as for the aeb (symptom) part of the statement, a student really is expected to be much more specific. "wound on foot" needs to be fully described by listing its site, size (in mm/cm), presence of any drainage and it's color, type and amount. in this particular case, a wound should also be staged as being stage i, ii, iii, or iv. additionally, a wound is not a defining characteristic (symptom) of this particular diagnosis, although "delayed healing" is. however, there must be evidence of delayed healing. as i noted above, a wound would require the use of the nursing diagnosis of impaired skin or tissue integrity for the problem of damaged skin/tissue because there are going to be extensive nursing interventions to treat it.

    this is why i am always writing into almost every answer to a care plan or nursing diagnosis question that a nursing diagnosis reference should be consulted when first forming these nursing diagnostic statements until the criteria (causes and symptoms; nanda language--related factors and defining characteristics) for them are memorized and learned. medical students do this until they learn all their medical diagnoses. we nurses should be no different in our care of working with and choosing nursing diagnoses.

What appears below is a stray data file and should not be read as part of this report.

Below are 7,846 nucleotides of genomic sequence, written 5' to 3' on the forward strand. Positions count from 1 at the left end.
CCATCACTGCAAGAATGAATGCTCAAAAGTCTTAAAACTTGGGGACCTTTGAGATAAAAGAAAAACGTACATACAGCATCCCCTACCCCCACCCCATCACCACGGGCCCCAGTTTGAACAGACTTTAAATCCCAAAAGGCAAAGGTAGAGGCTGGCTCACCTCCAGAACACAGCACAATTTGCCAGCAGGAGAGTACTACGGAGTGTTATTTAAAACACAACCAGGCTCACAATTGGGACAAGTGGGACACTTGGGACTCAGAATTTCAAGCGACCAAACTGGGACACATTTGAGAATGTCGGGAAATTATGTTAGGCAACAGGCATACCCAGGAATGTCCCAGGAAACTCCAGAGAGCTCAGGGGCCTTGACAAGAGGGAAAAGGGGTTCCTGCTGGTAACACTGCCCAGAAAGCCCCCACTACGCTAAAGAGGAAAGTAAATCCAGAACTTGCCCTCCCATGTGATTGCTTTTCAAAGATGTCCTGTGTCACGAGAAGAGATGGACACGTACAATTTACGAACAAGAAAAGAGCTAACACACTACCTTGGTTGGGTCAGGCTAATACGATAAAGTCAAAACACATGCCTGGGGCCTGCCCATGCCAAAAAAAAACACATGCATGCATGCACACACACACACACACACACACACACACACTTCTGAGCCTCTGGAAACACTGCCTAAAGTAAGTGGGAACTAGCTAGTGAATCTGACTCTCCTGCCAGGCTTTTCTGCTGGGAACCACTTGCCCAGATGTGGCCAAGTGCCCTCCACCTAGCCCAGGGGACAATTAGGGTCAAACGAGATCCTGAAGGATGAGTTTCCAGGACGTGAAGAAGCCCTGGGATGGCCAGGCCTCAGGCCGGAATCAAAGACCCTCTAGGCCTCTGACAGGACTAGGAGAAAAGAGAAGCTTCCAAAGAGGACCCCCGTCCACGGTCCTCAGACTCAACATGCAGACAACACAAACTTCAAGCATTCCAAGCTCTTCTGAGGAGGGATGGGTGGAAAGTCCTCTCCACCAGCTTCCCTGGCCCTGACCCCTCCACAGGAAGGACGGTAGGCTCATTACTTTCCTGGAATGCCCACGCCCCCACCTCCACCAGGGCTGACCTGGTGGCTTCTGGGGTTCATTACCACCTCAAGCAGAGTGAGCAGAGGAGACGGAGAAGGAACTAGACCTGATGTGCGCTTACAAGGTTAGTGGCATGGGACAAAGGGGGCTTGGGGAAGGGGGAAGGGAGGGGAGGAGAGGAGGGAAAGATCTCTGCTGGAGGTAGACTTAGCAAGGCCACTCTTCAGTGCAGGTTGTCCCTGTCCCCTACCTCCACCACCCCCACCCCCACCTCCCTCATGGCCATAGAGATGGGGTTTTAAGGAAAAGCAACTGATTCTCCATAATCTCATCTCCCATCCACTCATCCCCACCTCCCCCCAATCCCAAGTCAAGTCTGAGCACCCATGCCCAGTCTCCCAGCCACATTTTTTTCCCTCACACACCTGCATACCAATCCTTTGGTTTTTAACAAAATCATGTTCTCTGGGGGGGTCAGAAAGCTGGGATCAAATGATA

[reference: page 228-9, nanda-i nursing diagnoses: definitions & classification 2007-2008]
  8. by   Norstar
    Thank you so much for your help everyone. It has really helped me to clarify exactly what a nursing diagnoses is and how to construct it and the related rationales. You have put in very detailed answers and it is very much appreciated. What an absolutely wonderful resource this forum is!!
    Thanks again